I’m not a massive fan of going shopping in the traditional sense, I like to do things differently to most folk. My kids clothes mainly come in the form of hand me downs because they outgrow them so fast and it seems insane to not take the freebies when they’re offered. I buy most of my own clothes from charity shops, which are fab from an eco perspective if you ask me. Surely it’s much kinder to the environment to buy clothes second hand than from cheap shops where they are made from dubious materials and produced in a questionable manner?
Of course every now and then there are exceptions to the rule. Such as my 3yo daughter starting gymnastics and needing plain black leggings, so I popped into H&M last Sunday morning. I don’t mind buying the odd item from them, because their organic cotton conscious range is amazing. I was happy to see their plain 95% organic leggings were also on offer, so I picked up two pairs for 3yo and one for her big sister.
After I had washed the leggings and was hanging them out to dry, I noticed that they were from the basics range, and not labelled as organic cotton. Upon further inspection of my daughters’ wardrobes, I discovered that lots of the H&M supposed organic cotton clothing that I’ve bought in the past does not say that it is made from organic cotton on the inside labels.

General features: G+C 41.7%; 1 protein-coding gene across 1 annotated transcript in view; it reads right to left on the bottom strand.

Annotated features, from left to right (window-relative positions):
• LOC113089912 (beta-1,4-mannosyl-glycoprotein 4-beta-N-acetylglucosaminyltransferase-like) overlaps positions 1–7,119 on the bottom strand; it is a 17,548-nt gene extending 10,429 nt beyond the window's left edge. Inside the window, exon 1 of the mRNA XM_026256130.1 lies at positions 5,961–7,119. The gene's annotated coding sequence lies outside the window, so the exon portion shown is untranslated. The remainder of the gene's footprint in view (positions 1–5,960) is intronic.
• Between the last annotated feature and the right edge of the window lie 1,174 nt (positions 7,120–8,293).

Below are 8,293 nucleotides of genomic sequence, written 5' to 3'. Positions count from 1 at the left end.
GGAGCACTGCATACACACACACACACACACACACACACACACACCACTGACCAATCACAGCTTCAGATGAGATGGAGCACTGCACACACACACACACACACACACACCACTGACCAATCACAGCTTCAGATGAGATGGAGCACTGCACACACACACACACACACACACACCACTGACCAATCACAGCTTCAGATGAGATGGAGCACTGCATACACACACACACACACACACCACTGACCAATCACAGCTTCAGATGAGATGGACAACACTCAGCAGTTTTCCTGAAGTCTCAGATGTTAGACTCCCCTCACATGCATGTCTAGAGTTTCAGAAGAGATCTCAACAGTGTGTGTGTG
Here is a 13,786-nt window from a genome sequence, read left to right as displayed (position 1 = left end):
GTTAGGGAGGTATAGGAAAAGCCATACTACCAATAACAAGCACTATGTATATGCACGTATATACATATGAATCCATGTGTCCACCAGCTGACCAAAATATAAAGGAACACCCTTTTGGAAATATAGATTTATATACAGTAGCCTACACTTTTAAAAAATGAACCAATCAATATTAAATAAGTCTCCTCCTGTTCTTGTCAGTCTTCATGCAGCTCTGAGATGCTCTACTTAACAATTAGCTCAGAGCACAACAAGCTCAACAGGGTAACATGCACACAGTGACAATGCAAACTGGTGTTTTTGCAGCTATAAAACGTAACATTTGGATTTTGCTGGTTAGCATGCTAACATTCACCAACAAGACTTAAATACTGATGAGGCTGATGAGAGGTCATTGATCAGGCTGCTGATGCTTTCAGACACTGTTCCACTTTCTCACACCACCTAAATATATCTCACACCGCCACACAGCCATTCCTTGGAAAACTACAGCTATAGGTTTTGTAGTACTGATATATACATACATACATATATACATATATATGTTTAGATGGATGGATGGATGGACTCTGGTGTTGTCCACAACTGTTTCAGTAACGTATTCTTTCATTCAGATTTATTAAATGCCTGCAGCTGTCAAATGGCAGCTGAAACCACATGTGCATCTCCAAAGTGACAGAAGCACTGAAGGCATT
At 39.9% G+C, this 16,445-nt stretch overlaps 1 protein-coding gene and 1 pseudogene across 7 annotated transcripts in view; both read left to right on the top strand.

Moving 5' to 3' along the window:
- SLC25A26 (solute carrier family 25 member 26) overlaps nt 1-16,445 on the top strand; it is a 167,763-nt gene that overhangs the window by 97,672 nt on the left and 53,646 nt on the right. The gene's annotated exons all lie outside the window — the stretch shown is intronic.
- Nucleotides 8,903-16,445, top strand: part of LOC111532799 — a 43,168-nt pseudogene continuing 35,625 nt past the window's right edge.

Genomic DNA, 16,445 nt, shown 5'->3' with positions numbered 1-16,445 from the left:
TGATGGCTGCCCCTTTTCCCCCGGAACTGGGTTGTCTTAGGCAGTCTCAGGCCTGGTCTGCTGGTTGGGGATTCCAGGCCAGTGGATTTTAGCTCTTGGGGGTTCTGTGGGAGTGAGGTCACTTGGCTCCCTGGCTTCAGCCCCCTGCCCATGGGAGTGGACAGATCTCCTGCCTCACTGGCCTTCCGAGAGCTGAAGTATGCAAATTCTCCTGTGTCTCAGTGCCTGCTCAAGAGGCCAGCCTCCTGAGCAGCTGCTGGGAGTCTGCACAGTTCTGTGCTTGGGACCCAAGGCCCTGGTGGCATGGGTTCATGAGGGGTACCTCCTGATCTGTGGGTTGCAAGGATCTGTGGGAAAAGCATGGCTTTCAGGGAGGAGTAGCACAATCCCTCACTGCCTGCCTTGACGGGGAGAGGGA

Excuse my language but WTF? Surely if it’s made from organic cotton then you’d want to shout it from the rooftops? I’d like to state that I also own clothing that does clearly state it’s from the H&M Conscious Collection, so perhaps H&M might like to enlighten me as to why they don’t label all their clothes appropriately. As a severely sleep deprived mum of three, I’m just plain confused right about now.
In the same shopping trip I popped into Tesco to buy my son a little snack for the train journey home. I’ll be honest here, I never usually shop at Tesco, but I only had ten minutes to buy said snack then catch the train so my options were limited. I was really appalled to see the display of Food Doctor bars in the photo. They had filled the space where the heavily reduced bars were supposed to be with full priced bars. I had realised what was going on before actually purchasing one of these, however, when I got home and checked my receipt I discovered that I had been over charged for the snack I did buy.
All in all it wasn’t a very successful shopping trip, and these two experiences one after the other have left a rather sour taste in my mouth. I’m now wondering how many other little tricks like these are pulled throughout big retail stores on a daily basis?